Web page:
Her hands slid round to rest lightly on her bump, which was only partially disguised by her voluminous pale green working overall. Despite the discomfort, she loved her coming baby more than she'd ever thought possible.
A termination, as suggested by a couple of her friends, had been completely out of the question, and her parents' nagging on about her right to contact the father and demand financial support had been met with stubborn refusal.
This was her baby, and she loved him or her with every atom of her generous heart. She would manage without any input from its father. The very idea made her seethe. He was an utter cad! He might be more handsome than was good for any man, and, as it had turned out, filthy rotten rich, but he was still a callous, womanising louse!
Annoyed with herself for giving him space in her head, breaking the staunch vow she'd made never to think of him again, she tucked a straying strand of her mane of long blonde hair back beneath the unflattering snood and gave her attention to the makings of dinner for four. The pre-prepared items were waiting in the cool box, and the leg of lamb spiked with garlic and rosemary, for the main course, was sizzling nicely in the oven of the huge old range.
An Italian menu, as stipulated. Anna didn't want to think of anything Italian. Maybe that was why she'd dropped her mental guard and allowed herself to give her baby's father head-room—something she'd successfully avoided ever since she'd discovered she was pregnant.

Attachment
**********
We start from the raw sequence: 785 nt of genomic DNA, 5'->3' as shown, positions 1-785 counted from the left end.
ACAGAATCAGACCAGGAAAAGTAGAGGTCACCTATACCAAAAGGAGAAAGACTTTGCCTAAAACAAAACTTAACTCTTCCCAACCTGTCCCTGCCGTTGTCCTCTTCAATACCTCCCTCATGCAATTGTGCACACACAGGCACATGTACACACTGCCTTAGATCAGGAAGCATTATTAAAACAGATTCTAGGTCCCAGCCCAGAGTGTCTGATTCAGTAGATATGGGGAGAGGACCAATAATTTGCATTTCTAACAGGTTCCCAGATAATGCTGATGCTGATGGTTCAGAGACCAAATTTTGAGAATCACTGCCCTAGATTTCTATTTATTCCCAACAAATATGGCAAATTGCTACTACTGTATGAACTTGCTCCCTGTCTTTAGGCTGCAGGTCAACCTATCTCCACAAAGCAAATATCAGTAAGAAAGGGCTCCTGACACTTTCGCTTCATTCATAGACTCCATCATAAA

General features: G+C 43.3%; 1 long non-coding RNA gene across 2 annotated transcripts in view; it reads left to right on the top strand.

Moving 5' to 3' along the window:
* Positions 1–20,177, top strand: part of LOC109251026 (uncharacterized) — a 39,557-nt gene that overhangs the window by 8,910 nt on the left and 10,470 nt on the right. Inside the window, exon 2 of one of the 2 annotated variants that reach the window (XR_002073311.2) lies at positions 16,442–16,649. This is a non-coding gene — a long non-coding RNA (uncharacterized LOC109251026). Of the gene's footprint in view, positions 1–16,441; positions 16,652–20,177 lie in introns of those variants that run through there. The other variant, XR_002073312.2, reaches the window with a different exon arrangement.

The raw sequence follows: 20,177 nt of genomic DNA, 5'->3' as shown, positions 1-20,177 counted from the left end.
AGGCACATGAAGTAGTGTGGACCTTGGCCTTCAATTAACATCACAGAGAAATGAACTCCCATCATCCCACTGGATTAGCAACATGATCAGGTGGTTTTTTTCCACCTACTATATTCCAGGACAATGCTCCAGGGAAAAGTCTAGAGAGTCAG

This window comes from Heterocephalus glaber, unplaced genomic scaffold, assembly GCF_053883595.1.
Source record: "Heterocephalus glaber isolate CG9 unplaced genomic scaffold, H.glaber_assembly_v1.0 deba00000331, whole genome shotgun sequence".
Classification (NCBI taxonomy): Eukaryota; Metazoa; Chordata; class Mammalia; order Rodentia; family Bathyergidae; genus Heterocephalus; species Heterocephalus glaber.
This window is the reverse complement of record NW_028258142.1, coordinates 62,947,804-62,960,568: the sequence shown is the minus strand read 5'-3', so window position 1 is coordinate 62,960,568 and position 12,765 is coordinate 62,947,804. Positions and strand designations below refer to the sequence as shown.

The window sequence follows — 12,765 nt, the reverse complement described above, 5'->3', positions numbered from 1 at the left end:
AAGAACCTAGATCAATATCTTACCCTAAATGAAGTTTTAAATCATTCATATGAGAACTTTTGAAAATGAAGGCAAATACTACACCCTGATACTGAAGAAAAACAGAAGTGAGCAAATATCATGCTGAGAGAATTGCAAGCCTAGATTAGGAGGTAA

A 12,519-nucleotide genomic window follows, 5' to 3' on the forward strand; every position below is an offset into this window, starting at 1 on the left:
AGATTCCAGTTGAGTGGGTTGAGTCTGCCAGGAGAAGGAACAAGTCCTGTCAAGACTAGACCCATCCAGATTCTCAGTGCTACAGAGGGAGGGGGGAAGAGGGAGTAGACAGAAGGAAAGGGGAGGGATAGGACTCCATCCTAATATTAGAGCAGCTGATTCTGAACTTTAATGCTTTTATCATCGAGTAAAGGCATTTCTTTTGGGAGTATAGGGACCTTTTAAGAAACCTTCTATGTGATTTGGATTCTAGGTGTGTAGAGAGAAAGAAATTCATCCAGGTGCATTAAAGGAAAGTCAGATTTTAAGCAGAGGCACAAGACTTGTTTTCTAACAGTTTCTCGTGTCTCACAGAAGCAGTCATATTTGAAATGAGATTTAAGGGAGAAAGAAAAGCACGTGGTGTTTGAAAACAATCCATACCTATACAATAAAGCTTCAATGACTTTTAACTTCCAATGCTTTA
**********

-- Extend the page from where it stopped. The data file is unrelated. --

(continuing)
Apparently her client, Silvana Rosewall, was Italian, married to some well-heeled English banker. So she'd have to get herself comfy with that and not give in to self-pity just because the lady of the house had stipulated an Italian menu.
She was a professional chef, and her home catering business was doing OK. More than OK. Though she could have done with her friend Cissie's help tonight, to take over the actual serving.
But Cissie had a promising date, and when she'd first offered to join Maybury Catering in a dogsbody and PR capacity she'd stressed that she would only be filling in time until Mr Right and Rich came over her horizon.
She had to hand it to Cissie, though. Her family had all the right social connections, and a word here and there had produced some good bookings—like tonight's—and they were infinitely preferable to the others that came in— mostly childrens' parties or buffet lunches for leisured ladies—handed to her like patronising favours because people knew her family and were sorry for them.